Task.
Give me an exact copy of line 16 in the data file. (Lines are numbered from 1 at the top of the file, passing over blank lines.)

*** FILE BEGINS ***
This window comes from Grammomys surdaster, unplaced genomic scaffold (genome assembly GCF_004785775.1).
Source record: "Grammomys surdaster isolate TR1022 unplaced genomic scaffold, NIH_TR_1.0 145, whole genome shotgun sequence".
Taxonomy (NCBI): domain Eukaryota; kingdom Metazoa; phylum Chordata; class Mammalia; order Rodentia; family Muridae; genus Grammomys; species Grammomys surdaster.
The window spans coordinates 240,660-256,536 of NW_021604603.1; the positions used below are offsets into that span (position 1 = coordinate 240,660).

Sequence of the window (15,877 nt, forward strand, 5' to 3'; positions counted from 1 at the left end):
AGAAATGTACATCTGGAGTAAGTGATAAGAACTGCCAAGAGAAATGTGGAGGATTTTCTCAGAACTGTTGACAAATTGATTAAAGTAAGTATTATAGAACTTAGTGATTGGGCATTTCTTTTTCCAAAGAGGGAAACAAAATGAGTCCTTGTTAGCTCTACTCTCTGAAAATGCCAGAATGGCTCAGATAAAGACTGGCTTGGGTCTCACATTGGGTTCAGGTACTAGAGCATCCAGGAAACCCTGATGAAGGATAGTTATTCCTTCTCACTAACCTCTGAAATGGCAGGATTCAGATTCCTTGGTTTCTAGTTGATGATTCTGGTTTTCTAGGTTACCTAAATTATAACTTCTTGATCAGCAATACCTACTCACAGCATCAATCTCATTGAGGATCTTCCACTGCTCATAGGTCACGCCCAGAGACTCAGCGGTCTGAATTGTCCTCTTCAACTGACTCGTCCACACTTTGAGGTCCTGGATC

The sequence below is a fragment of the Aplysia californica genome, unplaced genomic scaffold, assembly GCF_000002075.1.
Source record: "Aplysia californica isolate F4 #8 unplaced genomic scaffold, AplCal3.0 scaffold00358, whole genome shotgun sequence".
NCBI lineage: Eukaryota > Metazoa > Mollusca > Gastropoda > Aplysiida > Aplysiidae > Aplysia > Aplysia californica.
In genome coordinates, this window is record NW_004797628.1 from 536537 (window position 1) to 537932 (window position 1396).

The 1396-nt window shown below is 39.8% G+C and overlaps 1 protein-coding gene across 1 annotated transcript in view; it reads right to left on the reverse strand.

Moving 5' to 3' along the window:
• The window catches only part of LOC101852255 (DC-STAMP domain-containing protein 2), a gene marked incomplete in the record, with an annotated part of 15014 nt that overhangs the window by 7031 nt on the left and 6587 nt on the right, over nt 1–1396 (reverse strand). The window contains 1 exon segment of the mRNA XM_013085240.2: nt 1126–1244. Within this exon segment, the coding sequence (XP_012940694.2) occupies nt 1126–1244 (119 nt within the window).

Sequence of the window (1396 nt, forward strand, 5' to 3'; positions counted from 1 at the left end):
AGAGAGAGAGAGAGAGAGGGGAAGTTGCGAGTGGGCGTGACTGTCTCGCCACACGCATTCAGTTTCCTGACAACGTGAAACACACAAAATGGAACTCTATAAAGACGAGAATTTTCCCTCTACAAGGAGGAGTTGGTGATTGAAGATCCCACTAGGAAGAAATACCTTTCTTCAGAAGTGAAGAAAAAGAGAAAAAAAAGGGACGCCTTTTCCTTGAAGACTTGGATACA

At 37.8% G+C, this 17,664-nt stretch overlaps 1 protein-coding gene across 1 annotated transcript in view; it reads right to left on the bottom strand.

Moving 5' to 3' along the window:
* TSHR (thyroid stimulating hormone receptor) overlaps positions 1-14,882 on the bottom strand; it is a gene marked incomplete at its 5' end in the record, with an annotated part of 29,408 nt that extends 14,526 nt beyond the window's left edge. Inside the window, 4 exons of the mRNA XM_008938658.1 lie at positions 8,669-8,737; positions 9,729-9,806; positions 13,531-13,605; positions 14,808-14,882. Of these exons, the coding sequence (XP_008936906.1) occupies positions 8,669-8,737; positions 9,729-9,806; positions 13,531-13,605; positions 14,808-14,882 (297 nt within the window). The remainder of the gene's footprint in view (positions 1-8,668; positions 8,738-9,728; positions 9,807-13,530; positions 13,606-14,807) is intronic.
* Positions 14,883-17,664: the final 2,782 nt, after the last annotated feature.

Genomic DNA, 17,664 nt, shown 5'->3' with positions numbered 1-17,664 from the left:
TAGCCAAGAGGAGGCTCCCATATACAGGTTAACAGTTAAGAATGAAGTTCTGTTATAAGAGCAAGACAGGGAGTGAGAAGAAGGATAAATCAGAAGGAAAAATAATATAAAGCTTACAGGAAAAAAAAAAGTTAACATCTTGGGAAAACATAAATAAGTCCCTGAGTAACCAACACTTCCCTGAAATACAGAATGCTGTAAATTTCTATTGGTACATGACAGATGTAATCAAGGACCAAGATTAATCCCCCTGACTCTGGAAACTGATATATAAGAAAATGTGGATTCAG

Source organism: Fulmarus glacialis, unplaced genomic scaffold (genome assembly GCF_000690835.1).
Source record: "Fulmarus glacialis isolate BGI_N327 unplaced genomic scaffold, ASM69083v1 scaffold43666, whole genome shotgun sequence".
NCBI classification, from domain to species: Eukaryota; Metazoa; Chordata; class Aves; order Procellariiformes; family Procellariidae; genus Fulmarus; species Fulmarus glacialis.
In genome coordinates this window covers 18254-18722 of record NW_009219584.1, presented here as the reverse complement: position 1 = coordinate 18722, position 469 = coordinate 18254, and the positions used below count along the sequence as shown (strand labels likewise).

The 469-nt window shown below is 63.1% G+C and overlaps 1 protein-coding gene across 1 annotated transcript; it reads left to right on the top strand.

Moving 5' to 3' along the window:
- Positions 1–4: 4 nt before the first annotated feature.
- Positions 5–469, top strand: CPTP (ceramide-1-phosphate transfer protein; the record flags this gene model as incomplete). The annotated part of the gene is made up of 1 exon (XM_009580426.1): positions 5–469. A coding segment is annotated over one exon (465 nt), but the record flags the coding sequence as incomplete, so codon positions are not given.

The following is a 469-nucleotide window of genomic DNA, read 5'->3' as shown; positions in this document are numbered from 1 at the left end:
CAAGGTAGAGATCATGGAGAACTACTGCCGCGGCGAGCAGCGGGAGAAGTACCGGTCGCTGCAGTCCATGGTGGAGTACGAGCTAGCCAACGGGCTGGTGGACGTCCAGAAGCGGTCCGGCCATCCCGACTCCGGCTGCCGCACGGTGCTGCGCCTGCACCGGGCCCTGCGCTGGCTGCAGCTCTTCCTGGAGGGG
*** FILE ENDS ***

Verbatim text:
At 37.8% G+C, this 17,664-nt stretch overlaps 1 protein-coding gene across 1 annotated transcript in view; it reads right to left on the bottom strand.